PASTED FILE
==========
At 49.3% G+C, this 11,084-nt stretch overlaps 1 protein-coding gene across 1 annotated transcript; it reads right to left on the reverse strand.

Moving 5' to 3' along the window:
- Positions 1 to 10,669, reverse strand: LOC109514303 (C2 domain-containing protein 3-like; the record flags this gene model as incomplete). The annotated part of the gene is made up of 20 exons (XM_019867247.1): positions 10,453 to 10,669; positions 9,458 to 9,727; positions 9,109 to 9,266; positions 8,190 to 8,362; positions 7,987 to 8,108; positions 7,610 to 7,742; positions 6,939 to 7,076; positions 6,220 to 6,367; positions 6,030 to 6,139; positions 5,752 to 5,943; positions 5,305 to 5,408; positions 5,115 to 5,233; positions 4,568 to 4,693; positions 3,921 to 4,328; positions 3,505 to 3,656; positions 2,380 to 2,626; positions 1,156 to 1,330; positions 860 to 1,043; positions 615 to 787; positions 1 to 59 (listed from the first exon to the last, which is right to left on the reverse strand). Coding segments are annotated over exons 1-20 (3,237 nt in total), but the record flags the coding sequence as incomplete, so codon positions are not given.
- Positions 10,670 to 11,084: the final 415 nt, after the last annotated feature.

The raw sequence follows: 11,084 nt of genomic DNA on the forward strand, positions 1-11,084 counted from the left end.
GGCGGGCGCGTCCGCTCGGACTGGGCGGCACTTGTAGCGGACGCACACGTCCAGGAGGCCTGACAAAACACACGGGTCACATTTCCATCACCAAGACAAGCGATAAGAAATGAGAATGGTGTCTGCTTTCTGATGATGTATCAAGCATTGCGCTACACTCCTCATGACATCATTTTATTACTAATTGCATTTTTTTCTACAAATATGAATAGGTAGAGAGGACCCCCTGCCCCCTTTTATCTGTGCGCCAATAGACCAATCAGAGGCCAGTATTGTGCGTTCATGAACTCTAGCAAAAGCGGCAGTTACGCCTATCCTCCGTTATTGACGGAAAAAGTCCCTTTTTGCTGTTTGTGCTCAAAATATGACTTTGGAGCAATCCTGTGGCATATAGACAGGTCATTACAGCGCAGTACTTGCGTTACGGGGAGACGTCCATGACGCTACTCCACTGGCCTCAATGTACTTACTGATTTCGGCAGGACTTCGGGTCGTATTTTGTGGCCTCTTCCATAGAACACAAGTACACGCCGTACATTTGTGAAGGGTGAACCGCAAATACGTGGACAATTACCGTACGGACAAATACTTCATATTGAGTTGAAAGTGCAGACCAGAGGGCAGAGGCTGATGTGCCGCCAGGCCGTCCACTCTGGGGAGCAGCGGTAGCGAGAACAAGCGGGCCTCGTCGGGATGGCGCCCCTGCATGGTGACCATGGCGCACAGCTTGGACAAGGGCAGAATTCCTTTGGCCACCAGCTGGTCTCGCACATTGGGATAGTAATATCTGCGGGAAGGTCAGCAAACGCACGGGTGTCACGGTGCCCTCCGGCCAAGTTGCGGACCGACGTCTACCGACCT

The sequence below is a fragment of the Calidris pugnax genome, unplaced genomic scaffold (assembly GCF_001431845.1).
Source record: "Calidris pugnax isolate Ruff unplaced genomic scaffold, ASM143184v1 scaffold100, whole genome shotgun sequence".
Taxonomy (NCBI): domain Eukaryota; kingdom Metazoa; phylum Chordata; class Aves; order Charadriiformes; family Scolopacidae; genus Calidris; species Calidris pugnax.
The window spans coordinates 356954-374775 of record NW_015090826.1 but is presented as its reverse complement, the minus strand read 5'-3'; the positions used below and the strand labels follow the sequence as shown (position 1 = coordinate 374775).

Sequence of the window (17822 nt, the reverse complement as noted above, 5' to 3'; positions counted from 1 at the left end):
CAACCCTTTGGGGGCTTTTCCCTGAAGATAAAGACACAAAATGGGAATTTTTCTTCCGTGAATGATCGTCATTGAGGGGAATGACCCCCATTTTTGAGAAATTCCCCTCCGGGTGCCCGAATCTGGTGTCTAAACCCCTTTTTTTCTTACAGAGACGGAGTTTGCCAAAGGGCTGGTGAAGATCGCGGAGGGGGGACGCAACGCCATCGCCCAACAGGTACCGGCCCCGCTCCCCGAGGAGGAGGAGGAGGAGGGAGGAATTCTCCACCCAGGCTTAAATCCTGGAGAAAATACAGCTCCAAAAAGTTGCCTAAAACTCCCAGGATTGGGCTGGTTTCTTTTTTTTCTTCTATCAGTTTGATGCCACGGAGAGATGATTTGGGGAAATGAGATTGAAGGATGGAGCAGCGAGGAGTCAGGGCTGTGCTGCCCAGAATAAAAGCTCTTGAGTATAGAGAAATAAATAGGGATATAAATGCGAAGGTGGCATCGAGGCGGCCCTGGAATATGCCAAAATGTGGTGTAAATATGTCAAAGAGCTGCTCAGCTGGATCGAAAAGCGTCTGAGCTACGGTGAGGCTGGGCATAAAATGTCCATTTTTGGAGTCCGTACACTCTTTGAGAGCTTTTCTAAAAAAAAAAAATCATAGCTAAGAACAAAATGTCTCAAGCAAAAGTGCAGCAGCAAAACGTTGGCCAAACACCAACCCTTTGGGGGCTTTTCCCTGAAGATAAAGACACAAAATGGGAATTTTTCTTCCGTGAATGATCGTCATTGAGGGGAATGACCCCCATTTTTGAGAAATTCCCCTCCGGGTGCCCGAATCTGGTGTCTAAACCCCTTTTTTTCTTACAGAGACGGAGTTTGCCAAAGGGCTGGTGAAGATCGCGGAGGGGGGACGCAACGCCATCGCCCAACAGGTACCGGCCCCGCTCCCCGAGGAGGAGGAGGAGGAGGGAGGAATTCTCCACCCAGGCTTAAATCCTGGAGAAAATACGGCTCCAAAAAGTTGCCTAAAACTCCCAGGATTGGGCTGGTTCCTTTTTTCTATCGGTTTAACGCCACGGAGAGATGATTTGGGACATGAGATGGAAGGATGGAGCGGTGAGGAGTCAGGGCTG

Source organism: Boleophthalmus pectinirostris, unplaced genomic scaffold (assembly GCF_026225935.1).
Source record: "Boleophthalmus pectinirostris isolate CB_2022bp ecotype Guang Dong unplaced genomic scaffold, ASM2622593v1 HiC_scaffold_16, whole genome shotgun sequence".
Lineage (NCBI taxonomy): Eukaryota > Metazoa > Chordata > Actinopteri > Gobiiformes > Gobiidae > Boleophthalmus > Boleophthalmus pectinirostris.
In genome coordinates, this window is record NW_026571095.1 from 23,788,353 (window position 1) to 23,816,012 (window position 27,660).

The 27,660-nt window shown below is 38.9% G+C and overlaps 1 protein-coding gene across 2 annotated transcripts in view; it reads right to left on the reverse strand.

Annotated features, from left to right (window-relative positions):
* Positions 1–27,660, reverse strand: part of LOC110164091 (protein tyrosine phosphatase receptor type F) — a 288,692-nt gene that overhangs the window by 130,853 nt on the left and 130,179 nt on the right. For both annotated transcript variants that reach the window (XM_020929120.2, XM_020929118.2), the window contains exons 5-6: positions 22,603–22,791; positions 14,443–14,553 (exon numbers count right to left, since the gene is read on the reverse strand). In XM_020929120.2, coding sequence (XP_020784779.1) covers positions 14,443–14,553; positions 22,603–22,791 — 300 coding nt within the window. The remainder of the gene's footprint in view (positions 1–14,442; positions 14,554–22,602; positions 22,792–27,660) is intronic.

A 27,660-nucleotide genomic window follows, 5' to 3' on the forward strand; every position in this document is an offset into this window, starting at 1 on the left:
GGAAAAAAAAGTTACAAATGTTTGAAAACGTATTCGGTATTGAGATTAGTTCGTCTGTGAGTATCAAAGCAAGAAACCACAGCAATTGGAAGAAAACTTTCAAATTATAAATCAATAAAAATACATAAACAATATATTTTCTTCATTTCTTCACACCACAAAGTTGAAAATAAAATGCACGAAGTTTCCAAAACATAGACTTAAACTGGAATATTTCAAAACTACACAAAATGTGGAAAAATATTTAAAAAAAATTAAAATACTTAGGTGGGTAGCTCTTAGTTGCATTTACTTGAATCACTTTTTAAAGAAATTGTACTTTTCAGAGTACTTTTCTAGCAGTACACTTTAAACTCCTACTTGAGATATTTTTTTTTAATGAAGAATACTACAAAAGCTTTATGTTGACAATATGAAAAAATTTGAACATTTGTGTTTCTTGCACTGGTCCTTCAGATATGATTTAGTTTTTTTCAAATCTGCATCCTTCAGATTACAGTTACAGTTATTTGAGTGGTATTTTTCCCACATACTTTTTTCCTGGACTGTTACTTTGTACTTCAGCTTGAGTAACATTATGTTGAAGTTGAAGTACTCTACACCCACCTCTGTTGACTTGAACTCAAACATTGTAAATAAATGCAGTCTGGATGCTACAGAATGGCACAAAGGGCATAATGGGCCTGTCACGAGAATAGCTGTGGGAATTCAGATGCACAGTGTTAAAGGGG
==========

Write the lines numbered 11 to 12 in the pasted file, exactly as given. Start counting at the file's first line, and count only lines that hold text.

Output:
Sequence of the window (17822 nt, the reverse complement as noted above, 5' to 3'; positions counted from 1 at the left end):
CAACCCTTTGGGGGCTTTTCCCTGAAGATAAAGACACAAAATGGGAATTTTTCTTCCGTGAATGATCGTCATTGAGGGGAATGACCCCCATTTTTGAGAAATTCCCCTCCGGGTGCCCGAATCTGGTGTCTAAACCCCTTTTTTTCTTACAGAGACGGAGTTTGCCAAAGGGCTGGTGAAGATCGCGGAGGGGGGACGCAACGCCATCGCCCAACAGGTACCGGCCCCGCTCCCCGAGGAGGAGGAGGAGGAGGGAGGAATTCTCCACCCAGGCTTAAATCCTGGAGAAAATACAGCTCCAAAAAGTTGCCTAAAACTCCCAGGATTGGGCTGGTTTCTTTTTTTTCTTCTATCAGTTTGATGCCACGGAGAGATGATTTGGGGAAATGAGATTGAAGGATGGAGCAGCGAGGAGTCAGGGCTGTGCTGCCCAGAATAAAAGCTCTTGAGTATAGAGAAATAAATAGGGATATAAATGCGAAGGTGGCATCGAGGCGGCCCTGGAATATGCCAAAATGTGGTGTAAATATGTCAAAGAGCTGCTCAGCTGGATCGAAAAGCGTCTGAGCTACGGTGAGGCTGGGCATAAAATGTCCATTTTTGGAGTCCGTACACTCTTTGAGAGCTTTTCTAAAAAAAAAAAATCATAGCTAAGAACAAAATGTCTCAAGCAAAAGTGCAGCAGCAAAACGTTGGCCAAACACCAACCCTTTGGGGGCTTTTCCCTGAAGATAAAGACACAAAATGGGAATTTTTCTTCCGTGAATGATCGTCATTGAGGGGAATGACCCCCATTTTTGAGAAATTCCCCTCCGGGTGCCCGAATCTGGTGTCTAAACCCCTTTTTTTCTTACAGAGACGGAGTTTGCCAAAGGGCTGGTGAAGATCGCGGAGGGGGGACGCAACGCCATCGCCCAACAGGTACCGGCCCCGCTCCCCGAGGAGGAGGAGGAGGAGGGAGGAATTCTCCACCCAGGCTTAAATCCTGGAGAAAATACGGCTCCAAAAAGTTGCCTAAAACTCCCAGGATTGGGCTGGTTCCTTTTTTCTATCGGTTTAACGCCACGGAGAGATGATTTGGGACATGAGATGGAAGGATGGAGCGGTGAGGAGTCAGGGCTG